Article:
How Industry Effects Change Silently and Cozily: The Google Case

At the recent conference PrivacyCon held by the US Federal Trade Commission, 13 out of 19 papers and 23 out of 41 speakers had financial ties to Google. Only two papers included disclosure of an ongoing or past financial connection to Google, writes Sam Biddle from the Intercept. He traces back funding from the tech and data giant Google (Alphabet) at the privacy conference with the stated aim to inform policymaking with research (“Tech Money Lurks Behind Government Privacy Conference”):

“….Google’s entanglements at PrivacyCon were not just extensive, they were also invisible. The internet powerhouse is keenly interested in influencing a lot of government activity, including antitrust regulation, telecommunications policy, copyright enforcement, online security, and trade pacts, and to advance that goal, has thrown around a lot of money in the nation’s capital. Ties to academia let Google attempt to sway power less directly, by giving moneyto university and graduate researchers whose work remains largely within academic circles — until it gains the audience of federal policymakers, as at PrivacyCon.”.

The bonds between the tech industry, public policymaking, privacy advocacy and research is in the spotlight these years. In particular Google (Alphabet) has been revealed to have ties and tentacles reaching far into the heart of political processes that effect its business. Either by “cozy” relationsships with policymakers, funding of experts and institutions or frequent interchange of staff between the policy sphere and the company. In 2015 the Guardian for example revealed that Google enlisted American politicians whose election campaigns it had funded to pressure the European Union in a crafted campaign to drop a 6bn euro antitrust case that threatened its business in Europe.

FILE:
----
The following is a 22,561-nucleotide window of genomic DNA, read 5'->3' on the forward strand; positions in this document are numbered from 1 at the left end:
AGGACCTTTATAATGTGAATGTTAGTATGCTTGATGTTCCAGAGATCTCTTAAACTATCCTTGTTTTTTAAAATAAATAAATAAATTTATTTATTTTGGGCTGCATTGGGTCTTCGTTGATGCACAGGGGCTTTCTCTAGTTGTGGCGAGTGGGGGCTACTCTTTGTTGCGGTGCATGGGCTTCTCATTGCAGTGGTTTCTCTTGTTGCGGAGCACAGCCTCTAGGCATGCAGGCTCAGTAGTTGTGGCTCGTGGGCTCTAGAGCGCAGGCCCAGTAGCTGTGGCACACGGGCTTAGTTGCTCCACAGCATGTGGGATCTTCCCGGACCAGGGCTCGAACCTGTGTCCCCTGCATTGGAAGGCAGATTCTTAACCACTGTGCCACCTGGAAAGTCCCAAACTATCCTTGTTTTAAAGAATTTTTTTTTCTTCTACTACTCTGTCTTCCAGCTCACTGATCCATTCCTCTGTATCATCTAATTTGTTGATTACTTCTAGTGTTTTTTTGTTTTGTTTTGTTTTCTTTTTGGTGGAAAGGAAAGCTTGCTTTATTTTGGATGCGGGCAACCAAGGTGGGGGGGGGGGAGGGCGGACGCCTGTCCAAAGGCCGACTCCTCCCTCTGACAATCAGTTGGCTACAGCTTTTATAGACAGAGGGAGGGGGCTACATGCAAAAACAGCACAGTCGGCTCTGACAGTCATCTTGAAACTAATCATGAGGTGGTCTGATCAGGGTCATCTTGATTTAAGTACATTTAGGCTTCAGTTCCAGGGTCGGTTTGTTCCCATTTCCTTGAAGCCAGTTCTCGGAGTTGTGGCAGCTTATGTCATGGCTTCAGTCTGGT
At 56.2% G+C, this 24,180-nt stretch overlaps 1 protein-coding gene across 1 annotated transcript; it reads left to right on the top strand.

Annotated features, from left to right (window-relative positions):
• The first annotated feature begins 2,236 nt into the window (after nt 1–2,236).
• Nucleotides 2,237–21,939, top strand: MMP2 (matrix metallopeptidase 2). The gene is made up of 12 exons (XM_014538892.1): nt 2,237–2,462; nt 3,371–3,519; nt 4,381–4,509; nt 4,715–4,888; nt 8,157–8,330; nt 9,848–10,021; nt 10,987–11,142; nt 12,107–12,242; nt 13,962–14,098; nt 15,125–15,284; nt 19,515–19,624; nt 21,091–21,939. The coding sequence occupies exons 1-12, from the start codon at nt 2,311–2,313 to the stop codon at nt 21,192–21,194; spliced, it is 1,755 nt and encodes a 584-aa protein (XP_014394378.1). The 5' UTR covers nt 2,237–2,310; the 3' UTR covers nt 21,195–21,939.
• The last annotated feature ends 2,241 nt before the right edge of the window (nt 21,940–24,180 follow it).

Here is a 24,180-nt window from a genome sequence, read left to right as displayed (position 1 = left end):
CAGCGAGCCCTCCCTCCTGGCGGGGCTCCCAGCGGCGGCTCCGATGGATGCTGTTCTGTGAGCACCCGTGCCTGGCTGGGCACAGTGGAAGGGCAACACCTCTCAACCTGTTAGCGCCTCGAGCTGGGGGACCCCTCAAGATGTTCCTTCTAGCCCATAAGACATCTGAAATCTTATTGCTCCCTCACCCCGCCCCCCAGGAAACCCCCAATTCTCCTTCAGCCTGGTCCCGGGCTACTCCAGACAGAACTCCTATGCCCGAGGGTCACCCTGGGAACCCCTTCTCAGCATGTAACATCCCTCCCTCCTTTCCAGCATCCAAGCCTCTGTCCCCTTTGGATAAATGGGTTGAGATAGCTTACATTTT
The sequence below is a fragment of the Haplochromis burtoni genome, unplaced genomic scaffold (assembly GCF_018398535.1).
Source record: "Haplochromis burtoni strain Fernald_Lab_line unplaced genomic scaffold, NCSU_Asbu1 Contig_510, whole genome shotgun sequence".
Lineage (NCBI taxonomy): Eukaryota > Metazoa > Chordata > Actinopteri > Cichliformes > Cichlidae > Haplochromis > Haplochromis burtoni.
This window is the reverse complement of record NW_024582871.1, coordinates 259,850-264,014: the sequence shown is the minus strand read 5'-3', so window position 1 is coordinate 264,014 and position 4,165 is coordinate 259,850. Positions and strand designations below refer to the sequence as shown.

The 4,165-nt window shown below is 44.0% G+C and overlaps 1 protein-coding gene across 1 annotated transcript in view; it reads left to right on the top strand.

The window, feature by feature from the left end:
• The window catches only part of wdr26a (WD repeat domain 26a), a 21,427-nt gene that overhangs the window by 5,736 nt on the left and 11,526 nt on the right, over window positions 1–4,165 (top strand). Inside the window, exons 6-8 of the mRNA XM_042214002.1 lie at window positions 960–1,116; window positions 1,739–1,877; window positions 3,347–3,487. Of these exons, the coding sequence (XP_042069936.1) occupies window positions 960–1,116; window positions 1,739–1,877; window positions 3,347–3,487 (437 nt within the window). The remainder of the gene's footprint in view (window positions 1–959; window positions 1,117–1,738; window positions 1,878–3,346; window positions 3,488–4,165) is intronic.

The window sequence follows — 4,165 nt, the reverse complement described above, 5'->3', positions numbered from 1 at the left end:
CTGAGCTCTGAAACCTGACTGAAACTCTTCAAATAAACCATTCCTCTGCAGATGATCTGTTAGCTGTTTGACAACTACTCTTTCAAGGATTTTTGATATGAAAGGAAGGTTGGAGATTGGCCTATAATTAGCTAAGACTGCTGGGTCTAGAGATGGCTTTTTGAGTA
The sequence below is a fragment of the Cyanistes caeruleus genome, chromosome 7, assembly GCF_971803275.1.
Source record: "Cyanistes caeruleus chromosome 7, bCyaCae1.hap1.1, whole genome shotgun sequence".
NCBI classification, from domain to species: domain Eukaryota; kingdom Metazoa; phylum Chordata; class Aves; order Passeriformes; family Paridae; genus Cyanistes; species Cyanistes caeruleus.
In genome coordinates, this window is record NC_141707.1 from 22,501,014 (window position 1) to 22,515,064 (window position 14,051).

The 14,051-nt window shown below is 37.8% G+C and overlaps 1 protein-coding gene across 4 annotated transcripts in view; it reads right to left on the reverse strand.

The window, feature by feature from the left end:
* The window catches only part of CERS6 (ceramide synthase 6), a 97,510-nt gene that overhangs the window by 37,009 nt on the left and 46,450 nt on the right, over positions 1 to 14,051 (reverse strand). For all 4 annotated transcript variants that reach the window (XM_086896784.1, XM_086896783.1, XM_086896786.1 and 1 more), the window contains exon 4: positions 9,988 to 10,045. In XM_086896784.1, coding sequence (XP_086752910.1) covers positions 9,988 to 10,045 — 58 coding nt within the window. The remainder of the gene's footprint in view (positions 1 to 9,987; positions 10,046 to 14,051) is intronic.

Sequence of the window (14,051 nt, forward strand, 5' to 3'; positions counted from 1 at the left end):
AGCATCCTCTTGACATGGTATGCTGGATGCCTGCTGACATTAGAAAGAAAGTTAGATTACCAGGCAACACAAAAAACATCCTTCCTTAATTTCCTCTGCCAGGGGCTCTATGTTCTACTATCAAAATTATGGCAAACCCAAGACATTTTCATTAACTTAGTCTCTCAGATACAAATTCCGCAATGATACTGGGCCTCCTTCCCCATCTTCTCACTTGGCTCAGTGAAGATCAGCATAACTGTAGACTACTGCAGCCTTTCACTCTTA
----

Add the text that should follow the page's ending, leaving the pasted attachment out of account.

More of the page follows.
Google generally has been shown to have a “cozy” relationship with regulators in many fields that effects its business. A trove of emails between the company’s executives and federal officials obtained in an open records request by the nonprofit government watchdog group Campaign for Accountability and provided to the Atlantic last week fx show a tight bond between Silicon Valley and Washington. Thus, the Atlantic reports on Google’s ‘Cozy’ Relationship With Driverless-Car Regulators:

“More than 1,000 pages of emails between top executives at Google and senior officials at the National Highway Traffic Safety Administration (NHTSA) and the White House Office of Science and Technology Policy reveal a tight relationship between the federal government and Google going back to at least 2011, with regular in-person meetings, repeated vehicle demonstrations, ongoing policy discussions, and several one-on-one emails between top leaders in government and in Silicon Valley”

But Sam Biddle from the intercept is not only worried about lobbyism. In general he describes the influence on academia/the production of knowledge of industry funding. He gives examples of research presented at the Federal Trade Commission event supporting Google positions fx regarding the need for industry self-regulation and concludes:

“The problem with Google’s hidden links to the event is not that they should place researchers under automatic suspicion, but rather that the motives of corporate academic benefactors ought to always be suspect. Without prominent disclosure of corporate money in academia, it becomes hard for the consumers of research to raise important questions about its origins and framing”.

The privacy campaigner Aral Balkan who last year refused to participate in the annual European privacy and data protection conference CPDP due to its funding by among others Facebook, Palantir, Microsoft and Google views the industry’s impact in the context of privacy activism and advocacy similarly. He calls it “privacy white washing” and says in an open letter to the organizers: “Even if we can believe that it has absolutely no impact on programming in anyway (which is rarely the case, as sponsors are given sessions), it alters how the event is framed. By allowing Palantir to sponsor a privacy event, you are legitimising them on the topic of privacy. How bad can they be if a privacy event is all right with them being sponsors?”


See also The Google Transparancy Project – a research initiative of the Campaign for Accountability that uses research, litigation and aggressive communications to expose how decisions made behind the doors of corporate boardrooms and government offices impact Americans’ lives.

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